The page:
|Title||Oligomerization and hydroxylation of green tea catechins by oxidative enzymes|
|Source||University. Promotor(en): Harry Gruppen, co-promotor(en): Jean-Paul Vincken. - Wageningen : Wageningen University - ISBN 9789462577770 - 146 p.|
Food Chemistry Group
|Publication type||Dissertation, internally prepared|
|Keyword(s)||green tea - oxidation - theaflavine - peroxidase - oxygenases - flavanols - phenolic compounds - catechol oxidase - mass spectrometry - maldi-tof - process control - groene thee - oxidatie - oxygenasen - flavanolen - fenolverbindingen - massaspectrometrie - procesbewaking|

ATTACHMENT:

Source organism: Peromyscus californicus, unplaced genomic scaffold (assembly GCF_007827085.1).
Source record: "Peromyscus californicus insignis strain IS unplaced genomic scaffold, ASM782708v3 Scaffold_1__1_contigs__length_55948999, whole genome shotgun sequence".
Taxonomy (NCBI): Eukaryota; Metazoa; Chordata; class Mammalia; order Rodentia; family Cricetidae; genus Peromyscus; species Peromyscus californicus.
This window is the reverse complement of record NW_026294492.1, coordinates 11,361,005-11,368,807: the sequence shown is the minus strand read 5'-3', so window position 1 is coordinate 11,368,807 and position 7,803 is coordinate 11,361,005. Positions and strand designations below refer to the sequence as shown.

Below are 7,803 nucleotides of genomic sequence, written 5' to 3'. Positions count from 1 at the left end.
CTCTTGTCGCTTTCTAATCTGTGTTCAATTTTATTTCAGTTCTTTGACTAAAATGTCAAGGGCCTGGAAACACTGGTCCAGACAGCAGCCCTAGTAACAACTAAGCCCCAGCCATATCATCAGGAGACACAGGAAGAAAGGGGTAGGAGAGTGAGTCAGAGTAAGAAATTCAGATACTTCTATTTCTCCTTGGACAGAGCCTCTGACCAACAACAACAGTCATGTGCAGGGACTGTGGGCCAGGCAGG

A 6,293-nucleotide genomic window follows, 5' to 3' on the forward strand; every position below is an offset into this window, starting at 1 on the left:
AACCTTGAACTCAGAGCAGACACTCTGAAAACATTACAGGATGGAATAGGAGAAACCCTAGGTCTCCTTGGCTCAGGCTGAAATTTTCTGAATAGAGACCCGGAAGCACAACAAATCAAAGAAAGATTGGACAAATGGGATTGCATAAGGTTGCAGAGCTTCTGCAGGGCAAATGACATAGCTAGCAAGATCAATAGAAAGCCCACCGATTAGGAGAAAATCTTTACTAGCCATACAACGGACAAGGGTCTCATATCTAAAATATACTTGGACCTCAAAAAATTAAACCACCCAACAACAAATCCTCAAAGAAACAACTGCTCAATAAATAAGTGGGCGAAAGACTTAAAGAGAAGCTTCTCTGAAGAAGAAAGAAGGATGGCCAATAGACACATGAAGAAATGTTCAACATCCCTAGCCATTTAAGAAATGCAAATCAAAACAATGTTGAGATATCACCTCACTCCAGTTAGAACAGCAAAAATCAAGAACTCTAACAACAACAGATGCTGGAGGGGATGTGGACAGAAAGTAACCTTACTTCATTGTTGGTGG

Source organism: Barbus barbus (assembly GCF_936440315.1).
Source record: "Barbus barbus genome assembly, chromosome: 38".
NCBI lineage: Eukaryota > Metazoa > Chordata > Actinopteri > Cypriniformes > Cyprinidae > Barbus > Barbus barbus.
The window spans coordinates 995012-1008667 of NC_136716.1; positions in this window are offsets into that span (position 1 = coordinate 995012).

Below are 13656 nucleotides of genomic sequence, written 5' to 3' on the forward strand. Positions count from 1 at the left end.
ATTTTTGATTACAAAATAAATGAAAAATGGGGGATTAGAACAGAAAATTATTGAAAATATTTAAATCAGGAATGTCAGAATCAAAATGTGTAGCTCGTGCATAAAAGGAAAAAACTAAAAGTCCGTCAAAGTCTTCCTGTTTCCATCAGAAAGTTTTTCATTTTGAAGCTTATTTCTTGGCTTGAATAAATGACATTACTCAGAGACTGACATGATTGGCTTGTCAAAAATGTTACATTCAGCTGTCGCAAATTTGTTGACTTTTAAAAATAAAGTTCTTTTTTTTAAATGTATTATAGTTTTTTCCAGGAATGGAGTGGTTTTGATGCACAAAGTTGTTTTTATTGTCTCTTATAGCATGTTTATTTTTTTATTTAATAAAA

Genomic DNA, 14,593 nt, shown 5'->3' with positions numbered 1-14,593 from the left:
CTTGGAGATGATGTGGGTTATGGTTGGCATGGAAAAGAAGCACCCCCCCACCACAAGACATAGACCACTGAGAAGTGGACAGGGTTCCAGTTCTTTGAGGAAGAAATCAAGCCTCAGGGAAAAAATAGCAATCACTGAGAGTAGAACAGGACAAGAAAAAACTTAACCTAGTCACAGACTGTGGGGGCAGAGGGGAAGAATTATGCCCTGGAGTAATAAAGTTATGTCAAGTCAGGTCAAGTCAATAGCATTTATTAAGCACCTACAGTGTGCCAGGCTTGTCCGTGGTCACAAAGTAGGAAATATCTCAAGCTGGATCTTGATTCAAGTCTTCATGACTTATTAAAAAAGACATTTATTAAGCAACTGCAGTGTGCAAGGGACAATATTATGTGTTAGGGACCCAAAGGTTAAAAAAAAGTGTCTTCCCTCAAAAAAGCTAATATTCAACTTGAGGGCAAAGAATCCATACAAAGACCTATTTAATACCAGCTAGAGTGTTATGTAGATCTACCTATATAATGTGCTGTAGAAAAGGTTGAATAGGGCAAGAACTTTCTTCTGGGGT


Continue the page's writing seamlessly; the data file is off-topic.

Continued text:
Black teas are known for their characteristic brown colour, bitter taste and astringent mouth feel. These sensory characteristics are mainly influenced by the phenolic oxidation products present in black tea. The oxidation of phenolics from green tea leaves during black tea manufacturing is an uncontrolled process. With the objective to make tea oxidation a more controlled process, the aim of this thesis was to understand the enzymatic oxidation reactions occurring during tea oxidation, and to enable more rapid analysis of complex mixtures of phenolics. By incubating green tea catechins with an exogenous tyrosinase, a black tea-like phenolic profile was obtained, enriched in theaflavins, which are important for quality of tea. Further oxidation of theaflavins yielded theatridimensins, in which an epicatechin is coupled to the benzotropolone ring of theaflavin. By using MS/MS on selected ions these theatridimensins were shown to occur in black tea. This MS method could also be used to distinguish isomeric procyanidins and dehydrocatechins based on MS2 fragments, as well as the different interflavanic configurations occurring in dehydrodicatechins. The dehydrocatechins were shown to occur in black tea as well. Besides these oligomerization reactions mediated by tyrosinase, oxidation of tea phenolics also comprised hydroxylation. The enzymatic activity from tea leaves responsible for this hydroxylation reaction, was found to be peroxidase. All findings were condensed into a new version of the ‘oxidative cascade hypothesis’, describing the oxidation reactions towards formation of a black tea.